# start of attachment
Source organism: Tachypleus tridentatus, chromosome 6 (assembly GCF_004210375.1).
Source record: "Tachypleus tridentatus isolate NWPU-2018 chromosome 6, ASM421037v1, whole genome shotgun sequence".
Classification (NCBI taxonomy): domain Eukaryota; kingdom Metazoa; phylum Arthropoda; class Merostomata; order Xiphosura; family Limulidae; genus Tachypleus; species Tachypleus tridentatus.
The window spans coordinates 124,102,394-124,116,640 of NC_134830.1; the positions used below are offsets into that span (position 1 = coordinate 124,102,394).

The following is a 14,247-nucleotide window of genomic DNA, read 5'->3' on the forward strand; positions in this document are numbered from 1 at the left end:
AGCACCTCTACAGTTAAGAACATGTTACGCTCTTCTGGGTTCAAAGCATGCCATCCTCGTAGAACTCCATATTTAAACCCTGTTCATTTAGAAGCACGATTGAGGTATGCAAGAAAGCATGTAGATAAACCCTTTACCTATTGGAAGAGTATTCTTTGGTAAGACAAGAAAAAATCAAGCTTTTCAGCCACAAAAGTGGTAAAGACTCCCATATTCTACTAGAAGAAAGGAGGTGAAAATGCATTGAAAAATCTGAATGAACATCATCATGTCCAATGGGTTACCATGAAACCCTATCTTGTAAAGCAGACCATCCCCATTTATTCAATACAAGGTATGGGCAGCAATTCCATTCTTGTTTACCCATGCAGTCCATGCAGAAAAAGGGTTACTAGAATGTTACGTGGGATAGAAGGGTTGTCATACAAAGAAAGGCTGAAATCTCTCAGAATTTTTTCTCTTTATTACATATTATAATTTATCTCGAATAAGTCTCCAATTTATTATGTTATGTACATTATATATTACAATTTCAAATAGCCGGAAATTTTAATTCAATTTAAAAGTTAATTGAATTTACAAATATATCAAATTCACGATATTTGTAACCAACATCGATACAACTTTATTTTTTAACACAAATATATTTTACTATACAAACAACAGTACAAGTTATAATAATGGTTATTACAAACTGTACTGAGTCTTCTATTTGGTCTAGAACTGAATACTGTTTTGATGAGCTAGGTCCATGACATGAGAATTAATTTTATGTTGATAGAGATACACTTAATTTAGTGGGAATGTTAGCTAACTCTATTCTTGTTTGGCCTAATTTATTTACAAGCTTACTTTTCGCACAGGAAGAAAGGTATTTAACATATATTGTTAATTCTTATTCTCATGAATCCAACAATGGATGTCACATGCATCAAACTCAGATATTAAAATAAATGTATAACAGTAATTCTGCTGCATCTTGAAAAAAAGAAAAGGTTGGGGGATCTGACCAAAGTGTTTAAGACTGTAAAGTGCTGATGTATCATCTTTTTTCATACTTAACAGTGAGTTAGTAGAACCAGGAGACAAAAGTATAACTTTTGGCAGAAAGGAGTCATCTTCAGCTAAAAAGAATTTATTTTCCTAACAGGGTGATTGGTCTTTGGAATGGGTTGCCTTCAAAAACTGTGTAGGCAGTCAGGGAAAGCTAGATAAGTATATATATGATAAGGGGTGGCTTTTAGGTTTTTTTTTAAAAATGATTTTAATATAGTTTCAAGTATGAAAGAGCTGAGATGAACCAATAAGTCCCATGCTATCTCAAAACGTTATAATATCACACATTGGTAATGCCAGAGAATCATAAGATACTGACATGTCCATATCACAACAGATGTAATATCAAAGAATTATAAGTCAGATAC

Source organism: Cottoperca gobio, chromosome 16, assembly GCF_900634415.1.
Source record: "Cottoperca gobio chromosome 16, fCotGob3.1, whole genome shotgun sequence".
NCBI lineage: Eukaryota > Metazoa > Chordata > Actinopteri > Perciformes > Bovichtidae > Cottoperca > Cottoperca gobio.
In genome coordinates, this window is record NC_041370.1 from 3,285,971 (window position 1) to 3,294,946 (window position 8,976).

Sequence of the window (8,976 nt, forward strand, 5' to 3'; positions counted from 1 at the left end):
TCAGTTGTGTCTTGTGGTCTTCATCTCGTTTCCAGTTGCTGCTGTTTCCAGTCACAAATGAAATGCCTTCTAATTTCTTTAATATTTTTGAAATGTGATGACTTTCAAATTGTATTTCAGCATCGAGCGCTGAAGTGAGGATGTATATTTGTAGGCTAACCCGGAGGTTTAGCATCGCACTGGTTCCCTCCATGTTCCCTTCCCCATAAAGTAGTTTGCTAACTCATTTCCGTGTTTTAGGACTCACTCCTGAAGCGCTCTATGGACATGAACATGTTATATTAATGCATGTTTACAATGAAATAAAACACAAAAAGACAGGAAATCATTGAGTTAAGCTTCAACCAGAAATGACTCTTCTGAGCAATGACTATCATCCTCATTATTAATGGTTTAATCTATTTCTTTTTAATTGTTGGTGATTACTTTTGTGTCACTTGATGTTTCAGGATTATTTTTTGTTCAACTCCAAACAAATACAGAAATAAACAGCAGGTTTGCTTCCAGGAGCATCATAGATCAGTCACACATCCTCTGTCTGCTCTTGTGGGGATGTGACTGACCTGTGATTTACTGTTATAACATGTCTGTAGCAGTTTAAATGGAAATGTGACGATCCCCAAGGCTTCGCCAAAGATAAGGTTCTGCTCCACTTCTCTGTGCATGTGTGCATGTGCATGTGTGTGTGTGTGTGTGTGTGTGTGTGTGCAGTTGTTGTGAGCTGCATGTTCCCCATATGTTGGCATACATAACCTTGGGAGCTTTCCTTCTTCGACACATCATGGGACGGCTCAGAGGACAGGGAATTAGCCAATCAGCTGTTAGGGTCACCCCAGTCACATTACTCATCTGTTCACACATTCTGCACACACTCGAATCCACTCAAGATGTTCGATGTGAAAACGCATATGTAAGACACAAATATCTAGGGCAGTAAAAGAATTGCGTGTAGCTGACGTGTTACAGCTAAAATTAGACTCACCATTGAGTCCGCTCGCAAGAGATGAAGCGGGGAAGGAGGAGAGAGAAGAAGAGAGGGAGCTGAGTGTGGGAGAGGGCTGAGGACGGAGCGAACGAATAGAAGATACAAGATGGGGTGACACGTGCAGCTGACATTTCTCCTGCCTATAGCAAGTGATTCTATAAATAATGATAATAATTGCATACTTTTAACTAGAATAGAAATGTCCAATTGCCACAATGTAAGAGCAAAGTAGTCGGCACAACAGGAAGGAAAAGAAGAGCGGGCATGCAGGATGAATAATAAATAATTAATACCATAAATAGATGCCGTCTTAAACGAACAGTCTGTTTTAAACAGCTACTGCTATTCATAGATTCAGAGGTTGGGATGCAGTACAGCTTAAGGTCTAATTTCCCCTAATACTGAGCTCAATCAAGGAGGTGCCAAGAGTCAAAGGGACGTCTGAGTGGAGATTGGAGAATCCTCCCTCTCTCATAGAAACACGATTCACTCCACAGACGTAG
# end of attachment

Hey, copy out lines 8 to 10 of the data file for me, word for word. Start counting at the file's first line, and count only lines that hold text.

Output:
Source record: "Cottoperca gobio chromosome 16, fCotGob3.1, whole genome shotgun sequence".
NCBI lineage: Eukaryota > Metazoa > Chordata > Actinopteri > Perciformes > Bovichtidae > Cottoperca > Cottoperca gobio.
In genome coordinates, this window is record NC_041370.1 from 3,285,971 (window position 1) to 3,294,946 (window position 8,976).